Take the mystery out of getting ready for an operation.
Surgery can be an intimidating experience, especially if you’re anxious about preparing. Here are some helpful steps to lessen the stress and make things go smoothly.
Ask questions. In your pre-operative visit, ask all the questions you have — don’t hold back!
“Staying informed is one of the most important parts of your care plan,” says Joshua Schulte, MD, a general surgeon at PeaceHealth United General Medical Center in Sedro-Woolley, Washington.
“Your surgeon will cover a lot, but patients should never be shy about asking questions. If you can, you may want to have someone go to the appointment with you so they can take notes as well and ask questions you may not have thought of.”
Some of your questions could include:
- How will the procedure be performed?
- How much experience does the surgeon have with the procedure?
- Will I need a pre-surgery COVID-19 test?
- Will I need a blood test or any other type of test? Don’t forget to ask how far in advance you should have each test and if you have to go somewhere specific to have it done.
- Should I take my regular medication on the day of my operation?
- What are my anesthesia options?
- When will I be able to return to my regular activities (work, lifting, driving, exercise, etc.)?
Stay healthy. People with healthy habits, such as getting enough sleep and eating a balanced diet, are often better able to handle surgery. Ask your doctor what you can do to tune up or maintain your diet, rest and physical activity between now and your operation — and then keep it up. You’re likely to have a quicker recovery, less pain and fewer complications.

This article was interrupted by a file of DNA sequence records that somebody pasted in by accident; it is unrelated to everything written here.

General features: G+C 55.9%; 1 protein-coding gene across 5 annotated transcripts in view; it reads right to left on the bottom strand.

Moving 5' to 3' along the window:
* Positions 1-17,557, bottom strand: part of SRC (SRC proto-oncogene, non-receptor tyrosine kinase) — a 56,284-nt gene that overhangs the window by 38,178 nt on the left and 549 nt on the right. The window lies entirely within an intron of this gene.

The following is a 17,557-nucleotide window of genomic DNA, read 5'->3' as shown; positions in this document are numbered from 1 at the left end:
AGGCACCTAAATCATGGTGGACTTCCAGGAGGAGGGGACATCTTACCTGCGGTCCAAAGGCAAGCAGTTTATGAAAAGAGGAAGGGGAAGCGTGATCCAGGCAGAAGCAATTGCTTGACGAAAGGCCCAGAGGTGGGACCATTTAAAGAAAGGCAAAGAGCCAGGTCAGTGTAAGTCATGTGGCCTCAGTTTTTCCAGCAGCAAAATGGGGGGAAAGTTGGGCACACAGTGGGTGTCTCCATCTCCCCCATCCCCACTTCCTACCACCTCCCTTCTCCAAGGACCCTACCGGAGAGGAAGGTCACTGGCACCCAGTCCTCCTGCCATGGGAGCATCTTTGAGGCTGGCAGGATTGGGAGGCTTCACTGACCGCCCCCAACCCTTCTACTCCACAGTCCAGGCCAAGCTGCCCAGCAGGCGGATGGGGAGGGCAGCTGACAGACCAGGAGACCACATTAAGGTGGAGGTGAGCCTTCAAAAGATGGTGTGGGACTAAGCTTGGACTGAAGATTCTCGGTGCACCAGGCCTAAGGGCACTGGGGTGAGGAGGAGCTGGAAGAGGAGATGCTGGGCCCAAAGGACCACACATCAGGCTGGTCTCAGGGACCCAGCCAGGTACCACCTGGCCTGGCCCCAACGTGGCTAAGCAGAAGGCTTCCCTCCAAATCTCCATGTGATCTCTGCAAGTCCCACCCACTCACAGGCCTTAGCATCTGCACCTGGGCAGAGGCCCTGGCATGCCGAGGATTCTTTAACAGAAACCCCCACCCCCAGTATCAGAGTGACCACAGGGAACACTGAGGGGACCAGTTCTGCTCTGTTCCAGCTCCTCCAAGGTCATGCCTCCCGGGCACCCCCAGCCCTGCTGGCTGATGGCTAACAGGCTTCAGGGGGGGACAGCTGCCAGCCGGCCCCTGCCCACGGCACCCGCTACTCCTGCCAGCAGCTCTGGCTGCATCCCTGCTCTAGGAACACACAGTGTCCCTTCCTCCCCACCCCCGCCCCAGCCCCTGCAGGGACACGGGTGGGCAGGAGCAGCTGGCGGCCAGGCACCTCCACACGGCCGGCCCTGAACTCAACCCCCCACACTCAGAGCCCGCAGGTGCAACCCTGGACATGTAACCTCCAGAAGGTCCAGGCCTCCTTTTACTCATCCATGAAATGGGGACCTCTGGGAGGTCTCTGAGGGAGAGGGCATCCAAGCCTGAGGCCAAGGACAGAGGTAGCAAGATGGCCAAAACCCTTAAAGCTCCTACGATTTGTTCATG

“Also, if there’s ever a time to pay attention to hand hygiene, avoid exposure to illness and wear a mask in public, this would be it,” Dr. Schulte added. “The last thing you want to have happen is to get sick right before your surgery and have to reschedule.”
Plan ahead. You may want to visit the grocery store to stock up on nutritious food and drinks to make it through the time you’re recovering at home. Also, ask your doctor if there are any over-the-counter medications such as painkillers, laxatives and ice packs that would be helpful to have before your surgery.
Follow any pre-surgery instructions from your provider. This could include not eating or drinking eight or more hours before surgery. For some operations, you may need to remove jewelry and not wear lotion or perfume. Your provider may also ask you to stop taking medications such as aspirin, ibuprofen (Advil, Motrin) or naproxen (Aleve) or supplements like fish oil or iron, for a certain time frame before your appointment.
Set up your support network. See if a family member or friend can help you as needed during your recovery. Along with after-care help at home, arrange for someone to take you to the hospital and pick you up after your surgery.
Relax. Practice deep breaths and other relaxation methods as you lead up to the big day. Taking a hot bath or shower might also help